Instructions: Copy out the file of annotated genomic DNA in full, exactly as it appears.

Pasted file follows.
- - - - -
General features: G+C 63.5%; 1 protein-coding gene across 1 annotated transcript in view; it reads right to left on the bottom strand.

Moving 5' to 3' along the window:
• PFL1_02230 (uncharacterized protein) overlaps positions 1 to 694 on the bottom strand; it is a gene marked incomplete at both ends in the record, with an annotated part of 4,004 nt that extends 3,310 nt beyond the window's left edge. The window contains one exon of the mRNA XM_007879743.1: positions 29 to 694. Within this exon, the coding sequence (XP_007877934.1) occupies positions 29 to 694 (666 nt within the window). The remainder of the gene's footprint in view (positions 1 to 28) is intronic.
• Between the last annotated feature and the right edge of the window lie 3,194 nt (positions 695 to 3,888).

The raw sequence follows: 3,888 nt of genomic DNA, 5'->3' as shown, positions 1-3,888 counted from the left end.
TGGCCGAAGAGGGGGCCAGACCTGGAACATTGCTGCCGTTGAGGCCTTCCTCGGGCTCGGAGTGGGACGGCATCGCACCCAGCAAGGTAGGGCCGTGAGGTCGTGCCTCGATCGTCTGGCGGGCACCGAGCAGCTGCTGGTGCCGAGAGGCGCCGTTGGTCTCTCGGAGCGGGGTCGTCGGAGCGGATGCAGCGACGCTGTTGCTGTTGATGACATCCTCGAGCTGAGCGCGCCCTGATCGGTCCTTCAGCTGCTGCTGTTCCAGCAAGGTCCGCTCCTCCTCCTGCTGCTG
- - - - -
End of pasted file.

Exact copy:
General features: G+C 63.5%; 1 protein-coding gene across 1 annotated transcript in view; it reads right to left on the bottom strand.

Moving 5' to 3' along the window:
• PFL1_02230 (uncharacterized protein) overlaps positions 1 to 694 on the bottom strand; it is a gene marked incomplete at both ends in the record, with an annotated part of 4,004 nt that extends 3,310 nt beyond the window's left edge. The window contains one exon of the mRNA XM_007879743.1: positions 29 to 694. Within this exon, the coding sequence (XP_007877934.1) occupies positions 29 to 694 (666 nt within the window). The remainder of the gene's footprint in view (positions 1 to 28) is intronic.
• Between the last annotated feature and the right edge of the window lie 3,194 nt (positions 695 to 3,888).

The raw sequence follows: 3,888 nt of genomic DNA, 5'->3' as shown, positions 1-3,888 counted from the left end.
TGGCCGAAGAGGGGGCCAGACCTGGAACATTGCTGCCGTTGAGGCCTTCCTCGGGCTCGGAGTGGGACGGCATCGCACCCAGCAAGGTAGGGCCGTGAGGTCGTGCCTCGATCGTCTGGCGGGCACCGAGCAGCTGCTGGTGCCGAGAGGCGCCGTTGGTCTCTCGGAGCGGGGTCGTCGGAGCGGATGCAGCGACGCTGTTGCTGTTGATGACATCCTCGAGCTGAGCGCGCCCTGATCGGTCCTTCAGCTGCTGCTGTTCCAGCAAGGTCCGCTCCTCCTCCTGCTGCTG